prof. e.

Mass Communication, [multi]media, methodology and much, much more!

Breaking Through the Clutter of Superbowl Spots

Posted by prof e on January 28, 2012

It’s nearly Superbowl time again, and of course America is all excited about….the TV spots. The TV event that year-in and year-out pulls the largest audience is not just about football. Superbowl spots are sometimes the only reason people tune in to watch two teams–often hated teams, e.g. the Patriots–fight it out on the field. Watching advertisers fight it out for our attention in between the gridiron action can be quite the spectacle.

Every year, it seems, some advertiser pushes the limits of broadcast decency (as determined by the FCC) and the host TV network has to decide whether to reject that ad from airing. Of course rejection has, in itself, become a strategy for some advertisers. For example GoDaddy.com has made a TV advertising career from ads rejected by the network. GoDaddy is happy to direct curious viewers to the “banned” ad on the internet where decency regulations do not apply. Other advertisers have also pushed the limits of sexual images or innuendo to generate “buzz” and attention. PETA submitted an ad in 2009 that was rejected for sexual situations involving vegetables and ManCrunch, a website for gay dating, was rejected in 2010.

But the controversies are not always about sex. Last year CBS finally approved and aired a spot by conservative religious organization Focus on the Family (located just up the road in Colorado Springs). The spot featured Bronco quarterback Tim Tebow and his mother who decided, against her doctor’s advice, to continue her risky pregnancy. The pro-life spot was opposed by a national coalition of women’s groups. In response to the controversy, Tim Tebow was quoted by the Huffington Post as saying,

“I know some people won’t agree with it, but I think they can at least respect that I stand up for what I believe,” Tebow said. “I’ve always been very convicted of it (his views on abortion) because that’s the reason I’m here, because my mom was a very courageous woman. So any way that I could help, I would do it.”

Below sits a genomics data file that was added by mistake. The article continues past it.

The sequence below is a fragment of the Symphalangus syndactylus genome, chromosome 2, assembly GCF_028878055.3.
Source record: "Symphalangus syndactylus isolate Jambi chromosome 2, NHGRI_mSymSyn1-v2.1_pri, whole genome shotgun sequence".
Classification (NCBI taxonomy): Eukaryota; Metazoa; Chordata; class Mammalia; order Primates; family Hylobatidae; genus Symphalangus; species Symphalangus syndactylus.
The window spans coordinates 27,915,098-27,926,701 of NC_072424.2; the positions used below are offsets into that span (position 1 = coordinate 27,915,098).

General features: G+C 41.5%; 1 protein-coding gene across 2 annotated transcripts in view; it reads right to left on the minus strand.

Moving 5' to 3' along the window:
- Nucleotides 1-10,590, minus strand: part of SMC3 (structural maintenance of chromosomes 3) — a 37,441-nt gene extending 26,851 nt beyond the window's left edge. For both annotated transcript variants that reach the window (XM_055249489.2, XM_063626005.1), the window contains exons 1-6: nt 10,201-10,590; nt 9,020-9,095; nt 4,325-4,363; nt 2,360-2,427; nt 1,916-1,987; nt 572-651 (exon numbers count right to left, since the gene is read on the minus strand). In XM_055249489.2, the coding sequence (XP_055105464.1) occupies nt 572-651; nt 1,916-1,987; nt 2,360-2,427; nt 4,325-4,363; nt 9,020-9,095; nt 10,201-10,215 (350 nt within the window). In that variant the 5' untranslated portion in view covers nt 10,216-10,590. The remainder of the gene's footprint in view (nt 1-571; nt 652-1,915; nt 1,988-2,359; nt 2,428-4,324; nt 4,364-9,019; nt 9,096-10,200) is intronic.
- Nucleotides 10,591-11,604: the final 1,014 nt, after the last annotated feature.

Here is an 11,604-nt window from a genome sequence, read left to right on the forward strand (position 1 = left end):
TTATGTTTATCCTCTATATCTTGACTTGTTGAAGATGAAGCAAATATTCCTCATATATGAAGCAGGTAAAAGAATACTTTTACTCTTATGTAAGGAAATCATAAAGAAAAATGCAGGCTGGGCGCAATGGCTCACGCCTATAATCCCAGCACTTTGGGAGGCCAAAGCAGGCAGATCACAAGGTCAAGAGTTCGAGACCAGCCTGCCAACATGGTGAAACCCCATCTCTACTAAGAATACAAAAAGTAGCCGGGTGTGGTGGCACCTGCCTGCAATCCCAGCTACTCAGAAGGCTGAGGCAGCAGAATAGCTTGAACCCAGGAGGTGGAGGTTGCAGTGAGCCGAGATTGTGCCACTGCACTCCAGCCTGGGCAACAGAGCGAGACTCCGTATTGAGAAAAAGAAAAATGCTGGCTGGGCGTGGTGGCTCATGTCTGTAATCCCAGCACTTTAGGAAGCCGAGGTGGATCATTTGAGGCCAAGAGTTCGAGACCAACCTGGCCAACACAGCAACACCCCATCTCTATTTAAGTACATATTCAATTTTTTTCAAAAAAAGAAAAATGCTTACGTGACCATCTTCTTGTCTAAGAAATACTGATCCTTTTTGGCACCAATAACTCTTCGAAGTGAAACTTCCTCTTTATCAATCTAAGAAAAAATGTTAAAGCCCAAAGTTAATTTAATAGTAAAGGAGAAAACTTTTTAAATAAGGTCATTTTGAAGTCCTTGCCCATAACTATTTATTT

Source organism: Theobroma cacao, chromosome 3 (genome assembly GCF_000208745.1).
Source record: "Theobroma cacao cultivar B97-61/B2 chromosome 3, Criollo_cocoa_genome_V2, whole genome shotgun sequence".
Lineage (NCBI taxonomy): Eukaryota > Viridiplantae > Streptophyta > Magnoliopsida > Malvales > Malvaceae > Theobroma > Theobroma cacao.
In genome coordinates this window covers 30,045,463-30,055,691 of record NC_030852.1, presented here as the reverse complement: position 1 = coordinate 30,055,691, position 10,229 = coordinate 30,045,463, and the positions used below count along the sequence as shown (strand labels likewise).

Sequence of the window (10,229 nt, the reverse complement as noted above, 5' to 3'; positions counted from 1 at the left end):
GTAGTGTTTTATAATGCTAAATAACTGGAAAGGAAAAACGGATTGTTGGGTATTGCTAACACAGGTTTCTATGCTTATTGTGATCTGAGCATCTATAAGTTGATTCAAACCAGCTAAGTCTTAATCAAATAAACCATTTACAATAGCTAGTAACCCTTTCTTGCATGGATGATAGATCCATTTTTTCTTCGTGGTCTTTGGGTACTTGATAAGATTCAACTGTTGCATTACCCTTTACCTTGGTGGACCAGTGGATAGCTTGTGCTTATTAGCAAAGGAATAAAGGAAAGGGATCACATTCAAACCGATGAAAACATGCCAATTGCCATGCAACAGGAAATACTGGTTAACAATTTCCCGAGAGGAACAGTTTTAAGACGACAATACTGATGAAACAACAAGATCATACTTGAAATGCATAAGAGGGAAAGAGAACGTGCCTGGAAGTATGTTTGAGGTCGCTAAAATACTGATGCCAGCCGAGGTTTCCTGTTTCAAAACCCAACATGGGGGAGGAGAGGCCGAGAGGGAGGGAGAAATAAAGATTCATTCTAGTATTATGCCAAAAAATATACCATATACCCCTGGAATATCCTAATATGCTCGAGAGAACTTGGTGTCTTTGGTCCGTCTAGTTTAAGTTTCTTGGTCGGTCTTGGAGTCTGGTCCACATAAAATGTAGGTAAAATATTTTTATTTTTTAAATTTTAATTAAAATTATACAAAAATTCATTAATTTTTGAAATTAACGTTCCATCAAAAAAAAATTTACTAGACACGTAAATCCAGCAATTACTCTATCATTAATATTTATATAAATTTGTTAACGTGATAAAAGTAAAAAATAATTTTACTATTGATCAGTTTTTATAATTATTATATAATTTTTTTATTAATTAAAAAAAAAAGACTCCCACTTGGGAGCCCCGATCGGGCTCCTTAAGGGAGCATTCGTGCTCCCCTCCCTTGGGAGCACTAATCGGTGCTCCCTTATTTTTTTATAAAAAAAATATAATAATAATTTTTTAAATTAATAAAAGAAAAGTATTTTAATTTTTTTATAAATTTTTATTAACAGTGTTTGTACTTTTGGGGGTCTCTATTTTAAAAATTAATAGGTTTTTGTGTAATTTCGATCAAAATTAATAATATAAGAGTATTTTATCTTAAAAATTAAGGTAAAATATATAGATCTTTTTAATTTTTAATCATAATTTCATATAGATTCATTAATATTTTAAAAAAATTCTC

The question for CBS was whether “issue ads” were appropriate for a TV event that has the broadest possible audience, in terms of demographics, of any TV broadcast. CBS had been criticized before for not airing an ad that they deemed to be a “contentious advocacy ad.”

This debate over what is and is not appropriate for a national TV audience is not going away. But one thing is for certain. Regardless of the network and their policies, advertisers will position themselves to benefit from the buzz that their edgy spots generate…either by being aired or by being banned.

Advertisements

29 Responses to “Breaking Through the Clutter of Superbowl Spots”

  1. Desarey Balloon said

    Even though i will not be tunning in for superbowl, i believe that becuase this show is on during day viewing hours, and because it is such a family event, they should take some precaution when choosing their commercials. They have to take in to consideration that children may be tunning in with their parents to caught the game that no American ever misses. Although when you look at the big picture CBS is losing money turning down brands that are willing to pay for slots during the most viewed television program in the United States. Since the Janet/Justin incedent i believe that CBS should establish some kind of guidelines to what they are willing to air and what may not make it, on the other hand the creators should know the audience that will be viewing and than create their advertising around their audience, taking into consideration the children and even people who may have different beliefs, no one should be offended after the commercial is aired. This is definitly a bold move on CBS’s behalf showing that they care about the image of their brand and are wiling to make sacrafices so their audience is loyal.